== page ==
The Archdiocese of Baltimore put forward a proposal Sunday that would dramatically reduce — by two-thirds — the number of its churches in Baltimore and areas of Baltimore County.

The plan, which officials said was the result of two years of consideration, would cut 40 of its 61 parishes, resulting in the closure of several historic landmarks and once-thriving worship sites.

Archbishop William E. Lori will hold public listening sessions on the proposed plan at the end of the month, with a final decision expected in June.

On its website, the archdiocese cited maintenance costs of aging churches, low Mass attendance and “multiple unmet opportunities to better serve the needs of the broader community,” adding that “we could not consider ourselves to be good stewards if we did not take bold steps to ensure a brighter future, not just for tomorrow, but for years to come.”

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“This requires us to carefully take stock of, and realign, our human and material resource so that we have revitalized parishes and ministries actively bringing Christ’s healing presence to those in need,” they said.

The plan, called Seek the City to Come, began in September 2022 in response to dramatically falling participation, and officials say it was not related to its bankruptcy case filed last fall.

“One does not relate to the other,” the archdiocese said on its website. “The Seek the City process began long before the passage of the law lifting the statute of limitations and the subsequent filing for Chapter 11 reorganization.”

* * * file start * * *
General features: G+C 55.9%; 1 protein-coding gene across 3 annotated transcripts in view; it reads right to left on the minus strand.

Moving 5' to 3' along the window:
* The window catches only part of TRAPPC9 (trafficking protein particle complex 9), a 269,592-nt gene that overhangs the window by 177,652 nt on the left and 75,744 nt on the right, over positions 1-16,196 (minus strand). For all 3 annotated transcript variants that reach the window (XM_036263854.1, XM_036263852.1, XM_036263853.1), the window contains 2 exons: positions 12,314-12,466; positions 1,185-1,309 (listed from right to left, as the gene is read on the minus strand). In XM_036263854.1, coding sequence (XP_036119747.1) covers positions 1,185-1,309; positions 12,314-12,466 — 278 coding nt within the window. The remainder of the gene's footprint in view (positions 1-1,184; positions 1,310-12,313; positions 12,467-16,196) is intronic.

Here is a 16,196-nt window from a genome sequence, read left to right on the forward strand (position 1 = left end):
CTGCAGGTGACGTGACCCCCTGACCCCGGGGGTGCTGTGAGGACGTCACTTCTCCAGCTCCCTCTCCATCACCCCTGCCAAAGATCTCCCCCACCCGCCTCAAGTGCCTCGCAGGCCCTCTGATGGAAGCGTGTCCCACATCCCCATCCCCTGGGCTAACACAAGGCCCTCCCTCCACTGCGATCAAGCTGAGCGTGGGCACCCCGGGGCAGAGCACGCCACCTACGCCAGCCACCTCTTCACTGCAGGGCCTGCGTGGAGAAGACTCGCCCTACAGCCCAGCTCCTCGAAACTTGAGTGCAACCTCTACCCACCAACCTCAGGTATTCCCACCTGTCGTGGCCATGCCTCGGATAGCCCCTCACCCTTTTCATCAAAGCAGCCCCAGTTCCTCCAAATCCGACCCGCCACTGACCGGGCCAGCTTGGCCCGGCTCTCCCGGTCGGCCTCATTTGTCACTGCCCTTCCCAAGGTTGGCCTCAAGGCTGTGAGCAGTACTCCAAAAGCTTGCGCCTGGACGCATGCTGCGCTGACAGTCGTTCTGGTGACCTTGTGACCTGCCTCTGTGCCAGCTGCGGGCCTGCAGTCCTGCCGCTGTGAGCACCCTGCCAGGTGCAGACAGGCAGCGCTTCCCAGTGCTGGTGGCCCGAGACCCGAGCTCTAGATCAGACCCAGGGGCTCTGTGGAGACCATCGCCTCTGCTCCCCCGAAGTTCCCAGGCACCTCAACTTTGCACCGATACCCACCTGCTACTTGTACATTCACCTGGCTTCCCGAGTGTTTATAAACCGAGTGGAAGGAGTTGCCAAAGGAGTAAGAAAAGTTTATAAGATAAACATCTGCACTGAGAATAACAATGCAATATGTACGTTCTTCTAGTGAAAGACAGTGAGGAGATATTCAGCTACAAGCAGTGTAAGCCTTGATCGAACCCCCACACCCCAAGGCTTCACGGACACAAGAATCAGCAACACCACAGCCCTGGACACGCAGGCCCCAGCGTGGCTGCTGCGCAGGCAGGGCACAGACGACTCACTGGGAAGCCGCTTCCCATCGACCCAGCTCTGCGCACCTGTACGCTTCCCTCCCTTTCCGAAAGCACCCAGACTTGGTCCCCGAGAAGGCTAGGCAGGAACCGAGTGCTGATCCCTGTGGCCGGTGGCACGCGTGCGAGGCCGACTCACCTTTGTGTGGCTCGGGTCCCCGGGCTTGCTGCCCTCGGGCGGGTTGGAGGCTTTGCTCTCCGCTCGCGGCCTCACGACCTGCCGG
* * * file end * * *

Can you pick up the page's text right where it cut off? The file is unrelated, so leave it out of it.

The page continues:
The archdiocese filed for bankruptcy protection in September right before a state law went into effect allowing more survivors of childhood sexual abuse to file lawsuits. That followed the release by the Maryland Office of the Attorney General of a more than 450-page report that outlined decades of allegations of sexual abuse and cover-ups within the archdiocese.

Our Lady of Good Counsel on East Fort Avenue is one of the dozens of city churches targeted for closure. The cornerstone was laid by its former pastor, Cardinal Gibbons, in 1889, when it served many Irish immigrants.
Our Lady of Good Counsel on East Fort Avenue is one of the dozens of city churches targeted for closure. (Norman Gomlak/The Baltimore Banner)

The number of churches and worship sites would go from 59 to 26 under the proposed plan. Among those churches closing is downtown’s St. Vincent de Paul, which was dedicated in 1841 and is the oldest Catholic church in continuous operation in Baltimore. St. Pius X in Towson, St. Joseph’s Monastery Parish in Southwest Baltimore’s Irvington neighborhood and East Baltimore’s St. Wenceslaus, which was founded in 1871, are among the other sites slated for closure.

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Once the final plan is announced, church closures will take place during an implementation phase, which could be a “lengthy process depending on the parish and community it serves,” said Christian Kendzierski, executive director of communications for the Archdiocese of Baltimore, in an email. “Until decisions were made and implementation occurred, buildings would be available for sacramental purposes such as weddings, baptisms and funerals,” he added.

Parishioners at one South Baltimore church were informed of the change after Sunday Mass. Geographically clustered parishes will merge under the plan. For example, in Southwest Baltimore, St. Agnes, Our Lady of Victory, St. Benedict, St. Joseph’s Monastery and St. William of York will be seated at St. Agnes.

The Archdiocese is accepting comments from congregants about the proposed plan. The open public sessions are scheduled for:

Justin Fenton is an investigative reporter for the Baltimore Banner. He previously spent 17 years at the Baltimore Sun, covering the criminal justice system. His book, "We Own This City: A True Story of Crime, Cops and Corruption," was released by Random House in 2021 and became an HBO miniseries.

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